While I was writing the memoir, I read a lot of poetry and graphic novels. One book that just had a huge effect on me is Chris Ware’s graphic novel Jimmy Corgan, the Smartest Kid on Earth. Oh my god, it’s a heartbreaker. I can’t even explain it. It just takes us through how we repeat generational trauma and pain, and it’s so heartbreaking and beautiful and poignant. The other book that I just spent so much time with has absolutely no words at all. Shaun Tan’s The Arrival. It’s a wordless graphic novel. I also looked at a lot of archival material and I read up on a lot of neuroscience. I read a lot of weird stuff. And much of the artwork was done while I was replaying all the Harry Potter movies in my den.

As for your sister, how has she responded to the book?
She loved the book. After reading the book, she cried for a week. She said that she felt really understood and that it helped lift some of the guilt she felt. It’s been really great for our relationship. We previously didn’t talk about the past too much because it was just too painful.

What advice would you give an aspiring memoirist?
When people tell me they want to write a memoir I say, yeah, good luck with that, it’s no picnic. It’s really, really hard. Sometimes when I wake up and go to my desk, I say to myself: You are a pain in the ass.

As for advice: It’s easier to write one when everyone in your family is dead. And write and rewrite your memoir a whole bunch of times, because it’s in the last rewriting that you really begin to understand the people in your book. Also, write yourself into a place of compassion.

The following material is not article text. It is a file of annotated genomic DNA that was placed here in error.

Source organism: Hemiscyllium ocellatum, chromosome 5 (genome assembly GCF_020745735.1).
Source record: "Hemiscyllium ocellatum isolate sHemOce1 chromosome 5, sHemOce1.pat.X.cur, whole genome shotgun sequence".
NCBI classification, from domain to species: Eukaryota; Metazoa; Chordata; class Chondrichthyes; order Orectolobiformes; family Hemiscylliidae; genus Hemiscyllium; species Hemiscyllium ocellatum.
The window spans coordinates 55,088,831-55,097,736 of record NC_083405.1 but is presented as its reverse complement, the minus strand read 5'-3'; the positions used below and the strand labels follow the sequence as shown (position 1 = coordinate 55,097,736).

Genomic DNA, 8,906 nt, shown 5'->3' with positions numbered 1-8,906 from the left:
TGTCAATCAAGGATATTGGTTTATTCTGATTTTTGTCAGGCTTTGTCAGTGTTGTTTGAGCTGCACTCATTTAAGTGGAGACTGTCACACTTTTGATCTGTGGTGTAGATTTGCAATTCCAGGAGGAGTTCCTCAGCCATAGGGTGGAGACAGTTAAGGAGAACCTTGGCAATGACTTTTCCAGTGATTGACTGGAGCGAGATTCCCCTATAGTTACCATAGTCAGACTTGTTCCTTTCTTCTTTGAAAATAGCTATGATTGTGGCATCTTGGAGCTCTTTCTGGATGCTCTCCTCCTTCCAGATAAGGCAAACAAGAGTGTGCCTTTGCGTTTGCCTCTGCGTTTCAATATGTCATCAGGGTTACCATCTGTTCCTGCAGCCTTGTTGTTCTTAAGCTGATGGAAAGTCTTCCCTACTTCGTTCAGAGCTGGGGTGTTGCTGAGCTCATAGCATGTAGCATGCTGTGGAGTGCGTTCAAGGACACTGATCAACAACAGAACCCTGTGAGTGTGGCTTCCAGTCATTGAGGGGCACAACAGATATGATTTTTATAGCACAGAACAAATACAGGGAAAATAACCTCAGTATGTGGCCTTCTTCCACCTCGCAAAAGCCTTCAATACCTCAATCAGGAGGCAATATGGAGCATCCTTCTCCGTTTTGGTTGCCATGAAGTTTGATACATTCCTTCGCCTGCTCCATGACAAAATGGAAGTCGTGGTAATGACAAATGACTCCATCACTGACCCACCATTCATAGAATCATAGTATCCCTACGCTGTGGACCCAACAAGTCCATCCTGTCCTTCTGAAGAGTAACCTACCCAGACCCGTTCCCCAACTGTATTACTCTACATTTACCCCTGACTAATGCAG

What can we expect from you next?
When I have tiny moments of time, I am working on a pretty large project: an illustrated young adult novel based on two intertwined stories with fantasy elements, time travel, and strange beasts.

Finally, Mira Bartók, what’s your Six-Word Memoir?
This memoir is about my next story project:
Girl carries gift across the tundra.

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BUY The Memory Palace.

READ an excerpt from The Memory Palace.

LISTEN to an interview with Mira Bartók on NPR.

WATCH the book trailer for The Memory Palace.

FOLLOW Mira Bartók on Twitter.

VIEW artwork from The Memory Palace.

LIKE The Memory Palace on Facebook.

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2 responses

  1. Twitter Trackbacks for Interview: Mira Bartók, author of The Memory Palace | Memoirville [smithmag.net] on Topsy.com says:

    [...] Interview: Mira Bartók, author of The Memory Palace | Memoirville smithmag.net/memoirville/2011/01/31/interview-mira-bartok-author-of-the-memory-palace/ – view page – cached Mira Bartók talks about her writing process, her mother’s letters and journal entries, and the metaphor of a memory palace in her new memoir, The Memory Palace. [...]

  2. Liliana Rank says:

    Enjoyed every bit of your blog post.Really thank you! Cool.